Next Article in Journal
Stress Exposure and the Course of ADHD from Childhood to Young Adulthood: Comorbid Severe Emotion Dysregulation or Mood and Anxiety Problems
Next Article in Special Issue
Characteristics of Mild Cognitive Impairment in Northern Japanese Community-Dwellers from the ORANGE Registry
Previous Article in Journal
A Longitudinal, Population-Level, Big-Data Study of Helicobacter pylori-Related Disease across Western Australia
Previous Article in Special Issue
Factors Associated with Health-Related Quality of Life in Community-Dwelling Older Adults: A Multinomial Logistic Analysis
Open AccessArticle

Cerebral White Matter Hyperintensity as a Healthcare Quotient

1
Research Organization for Regional Alliance, Kochi University of Technology, Kochi 782-0003, Japan
2
Department of Psychiatry, Faculty of Medicine, University of Tsukuba, Tsukuba 305-8575, Japan
3
ImPACT Program of Council for Science, Technology and Innovation (Cabinet Office, Government of Japan), Tokyo 100-8974, Japan
4
Division of Ultrahigh Field MRI, Institute for Biomedical Sciences, Iwate Medical University, Morioka 028-3694, Japan
5
Center for Comprehensive Community Medicine, Faculty of Medicine, Saga University, Saga 849-8501, Japan
*
Author to whom correspondence should be addressed.
These authors contributed equally to this work.
J. Clin. Med. 2019, 8(11), 1823; https://doi.org/10.3390/jcm8111823
Received: 18 August 2019 / Revised: 24 October 2019 / Accepted: 27 October 2019 / Published: 1 November 2019
(This article belongs to the Special Issue Clinical Medicine for Healthcare and Sustainability)
To better understand the risk factors and optimal therapeutic strategies of cerebral white matter hyperintensity (WMH), we examined a large population of adults with and without various vascular risk factors (VRFs) or vascular risk conditions (VRCs), such as hypertension (HT), diabetes mellitus (DM), and dyslipidemia (DLP), including the comorbidities. We assessed two participant groups having no medical history of stroke or dementia that underwent brain checkup using magnetic resonance imaging (MRI): 5541 participants (2760 men, 2781 women) without VRCs and 1969 participants (1169 men, 800 women) who had received drug treatments for VRCs and the combination of comorbidities. For data analysis, we constructed WMH-brain healthcare quotient (WMH-BHQ) based on the percentile rank of WMH volume. This metric has an inverse relation to WMH. Multiple linear regression analysis of 5541 participants without VRCs revealed that age, systolic blood pressure (SBP), Brinkman index (BI), and female sex were significant factors lowering WMH-BHQ, whereas body mass index (BMI), male sex, fasting blood sugar, and triglyceride levels were increasing factors. The Kruskal–Wallis test and Dunn tests showed that WMH-BHQs significantly increased or decreased with BMI or SBP and with BI classification, respectively. Regarding the impact of impaired fasting glucose and abnormal lipid metabolism, there were almost no significant relationships. For 1969 participants who had HT, DM, and DLP, as well as their comorbidities, we found that DLP played a substantial role in increasing WMH-BHQ for some comorbidities, whereas the presence of HT and DM alone tended to decrease it. Cerebral WMH can be used as a healthcare quotient for quantitatively evaluating VRFs and VRCs and their comorbidities. View Full-Text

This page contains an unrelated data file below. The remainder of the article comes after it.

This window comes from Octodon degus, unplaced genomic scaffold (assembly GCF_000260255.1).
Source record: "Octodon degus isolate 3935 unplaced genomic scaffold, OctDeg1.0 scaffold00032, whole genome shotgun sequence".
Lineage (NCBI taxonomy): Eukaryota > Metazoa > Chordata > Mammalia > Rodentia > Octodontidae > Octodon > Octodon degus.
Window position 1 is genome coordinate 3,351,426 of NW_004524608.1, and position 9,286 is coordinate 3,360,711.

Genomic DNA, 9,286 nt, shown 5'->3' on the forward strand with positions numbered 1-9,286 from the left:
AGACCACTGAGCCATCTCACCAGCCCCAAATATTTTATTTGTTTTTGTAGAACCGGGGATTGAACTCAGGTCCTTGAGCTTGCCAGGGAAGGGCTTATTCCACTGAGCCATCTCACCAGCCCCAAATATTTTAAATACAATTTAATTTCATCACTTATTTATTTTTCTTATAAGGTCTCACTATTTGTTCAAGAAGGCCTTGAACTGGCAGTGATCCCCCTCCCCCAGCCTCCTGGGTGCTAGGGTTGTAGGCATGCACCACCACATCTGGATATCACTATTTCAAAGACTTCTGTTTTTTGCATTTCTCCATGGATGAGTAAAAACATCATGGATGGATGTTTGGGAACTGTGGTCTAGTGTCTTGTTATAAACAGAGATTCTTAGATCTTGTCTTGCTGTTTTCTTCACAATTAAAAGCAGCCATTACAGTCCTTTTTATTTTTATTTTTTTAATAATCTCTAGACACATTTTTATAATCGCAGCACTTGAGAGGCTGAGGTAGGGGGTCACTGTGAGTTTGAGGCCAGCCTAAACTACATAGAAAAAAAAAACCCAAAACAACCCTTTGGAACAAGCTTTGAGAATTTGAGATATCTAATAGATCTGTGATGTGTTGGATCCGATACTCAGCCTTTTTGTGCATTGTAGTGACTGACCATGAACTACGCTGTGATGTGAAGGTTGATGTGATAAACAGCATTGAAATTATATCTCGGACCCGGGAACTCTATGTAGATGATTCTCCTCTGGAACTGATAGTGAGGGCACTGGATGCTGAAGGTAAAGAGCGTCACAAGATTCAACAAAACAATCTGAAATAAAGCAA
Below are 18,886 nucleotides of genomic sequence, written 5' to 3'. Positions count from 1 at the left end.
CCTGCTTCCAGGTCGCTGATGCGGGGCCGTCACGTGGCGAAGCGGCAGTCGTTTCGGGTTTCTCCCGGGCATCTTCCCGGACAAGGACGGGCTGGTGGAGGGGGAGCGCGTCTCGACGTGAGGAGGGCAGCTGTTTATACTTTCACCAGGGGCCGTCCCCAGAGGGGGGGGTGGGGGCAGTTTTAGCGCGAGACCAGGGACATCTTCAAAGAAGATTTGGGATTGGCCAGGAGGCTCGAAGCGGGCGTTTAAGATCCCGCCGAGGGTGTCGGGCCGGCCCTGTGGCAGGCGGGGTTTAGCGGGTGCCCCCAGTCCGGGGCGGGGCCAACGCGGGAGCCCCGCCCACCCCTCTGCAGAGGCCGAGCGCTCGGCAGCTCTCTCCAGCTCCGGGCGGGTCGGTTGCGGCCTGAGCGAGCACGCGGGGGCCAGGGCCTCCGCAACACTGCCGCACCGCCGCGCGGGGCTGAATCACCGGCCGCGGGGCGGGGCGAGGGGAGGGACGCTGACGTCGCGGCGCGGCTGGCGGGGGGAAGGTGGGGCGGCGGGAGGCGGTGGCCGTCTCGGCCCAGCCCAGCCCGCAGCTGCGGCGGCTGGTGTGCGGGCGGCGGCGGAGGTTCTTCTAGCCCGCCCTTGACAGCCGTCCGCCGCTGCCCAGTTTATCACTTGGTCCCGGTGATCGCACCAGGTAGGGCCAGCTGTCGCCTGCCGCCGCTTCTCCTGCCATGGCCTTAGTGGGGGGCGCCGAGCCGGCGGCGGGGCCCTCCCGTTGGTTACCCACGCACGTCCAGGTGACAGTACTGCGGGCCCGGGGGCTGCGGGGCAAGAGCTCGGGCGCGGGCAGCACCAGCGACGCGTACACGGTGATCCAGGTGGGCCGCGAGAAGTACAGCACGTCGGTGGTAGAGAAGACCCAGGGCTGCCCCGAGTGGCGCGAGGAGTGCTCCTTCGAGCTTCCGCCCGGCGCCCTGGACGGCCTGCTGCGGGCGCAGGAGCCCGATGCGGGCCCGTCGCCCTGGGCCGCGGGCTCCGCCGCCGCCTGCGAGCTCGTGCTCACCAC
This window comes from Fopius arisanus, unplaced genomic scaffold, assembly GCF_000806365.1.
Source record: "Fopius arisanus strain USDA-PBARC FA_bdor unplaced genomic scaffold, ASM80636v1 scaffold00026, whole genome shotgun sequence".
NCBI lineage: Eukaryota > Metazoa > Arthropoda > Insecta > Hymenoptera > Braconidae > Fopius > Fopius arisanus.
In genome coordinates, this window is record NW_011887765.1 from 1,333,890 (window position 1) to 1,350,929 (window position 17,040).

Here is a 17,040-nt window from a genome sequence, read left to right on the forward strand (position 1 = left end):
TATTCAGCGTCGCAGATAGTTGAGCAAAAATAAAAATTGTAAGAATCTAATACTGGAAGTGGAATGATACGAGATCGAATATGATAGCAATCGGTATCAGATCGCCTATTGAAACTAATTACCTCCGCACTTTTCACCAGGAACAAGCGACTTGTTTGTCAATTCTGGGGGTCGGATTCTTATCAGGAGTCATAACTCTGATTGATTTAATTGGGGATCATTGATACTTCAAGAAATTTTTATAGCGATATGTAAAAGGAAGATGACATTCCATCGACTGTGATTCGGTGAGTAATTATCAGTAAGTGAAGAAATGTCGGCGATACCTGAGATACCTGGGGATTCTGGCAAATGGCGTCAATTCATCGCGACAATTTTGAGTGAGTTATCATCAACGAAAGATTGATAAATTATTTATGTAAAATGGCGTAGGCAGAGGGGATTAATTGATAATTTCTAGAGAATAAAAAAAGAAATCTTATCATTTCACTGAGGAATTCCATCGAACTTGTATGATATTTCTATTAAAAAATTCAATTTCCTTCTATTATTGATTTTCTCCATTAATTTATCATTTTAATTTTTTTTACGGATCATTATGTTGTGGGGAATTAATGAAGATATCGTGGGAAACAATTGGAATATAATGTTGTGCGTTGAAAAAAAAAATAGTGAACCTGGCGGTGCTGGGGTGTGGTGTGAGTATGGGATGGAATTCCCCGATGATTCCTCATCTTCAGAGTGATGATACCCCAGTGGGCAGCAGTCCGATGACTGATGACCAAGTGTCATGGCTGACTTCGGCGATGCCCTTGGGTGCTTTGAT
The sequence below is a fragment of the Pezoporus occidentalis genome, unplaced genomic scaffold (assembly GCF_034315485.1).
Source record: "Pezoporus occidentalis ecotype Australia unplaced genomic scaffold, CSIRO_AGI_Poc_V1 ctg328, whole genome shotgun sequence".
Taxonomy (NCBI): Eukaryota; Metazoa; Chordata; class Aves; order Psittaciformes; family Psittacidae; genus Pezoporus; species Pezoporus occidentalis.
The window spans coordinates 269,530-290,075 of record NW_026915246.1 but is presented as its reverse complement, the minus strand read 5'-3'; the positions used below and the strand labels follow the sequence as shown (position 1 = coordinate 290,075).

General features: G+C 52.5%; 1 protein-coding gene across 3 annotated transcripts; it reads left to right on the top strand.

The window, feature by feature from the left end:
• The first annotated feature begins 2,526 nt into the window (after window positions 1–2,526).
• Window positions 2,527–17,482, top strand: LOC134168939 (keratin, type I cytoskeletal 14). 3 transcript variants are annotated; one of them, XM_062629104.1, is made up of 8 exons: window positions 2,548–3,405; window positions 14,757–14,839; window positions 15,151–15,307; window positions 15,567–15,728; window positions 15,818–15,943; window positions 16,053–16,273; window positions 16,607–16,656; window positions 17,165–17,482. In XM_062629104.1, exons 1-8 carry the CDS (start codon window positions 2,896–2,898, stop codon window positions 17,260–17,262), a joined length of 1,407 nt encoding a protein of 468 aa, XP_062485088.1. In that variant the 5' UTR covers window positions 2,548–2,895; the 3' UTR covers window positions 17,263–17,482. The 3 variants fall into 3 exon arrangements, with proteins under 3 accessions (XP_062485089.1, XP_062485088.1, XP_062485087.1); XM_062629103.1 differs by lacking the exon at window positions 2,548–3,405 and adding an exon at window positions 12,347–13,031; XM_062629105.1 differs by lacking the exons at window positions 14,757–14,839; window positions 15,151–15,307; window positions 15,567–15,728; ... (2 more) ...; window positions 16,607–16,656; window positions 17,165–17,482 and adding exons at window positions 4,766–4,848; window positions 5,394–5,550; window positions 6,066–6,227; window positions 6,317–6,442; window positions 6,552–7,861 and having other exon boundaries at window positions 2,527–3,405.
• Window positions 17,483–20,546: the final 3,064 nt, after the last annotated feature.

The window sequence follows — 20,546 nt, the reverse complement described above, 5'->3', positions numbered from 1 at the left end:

Keywords: white matter hyperintensity; MRI; healthcare quotient; chronic white matter hyperintensity; MRI; healthcare quotient; chronic
Show Figures

Figure 1

MDPI and ACS Style

Park, K.; Nemoto, K.; Yamakawa, Y.; Yamashita, F.; Yoshida, K.; Tamura, M.; Kawaguchi, A.; Arai, T.; Sasaki, M. Cerebral White Matter Hyperintensity as a Healthcare Quotient. J. Clin. Med. 2019, 8, 1823.

Show more citation formats Show less citations formats
Note that from the first issue of 2016, MDPI journals use article numbers instead of page numbers. See further details here.

Article Access Map by Country/Region

1
Back to TopTop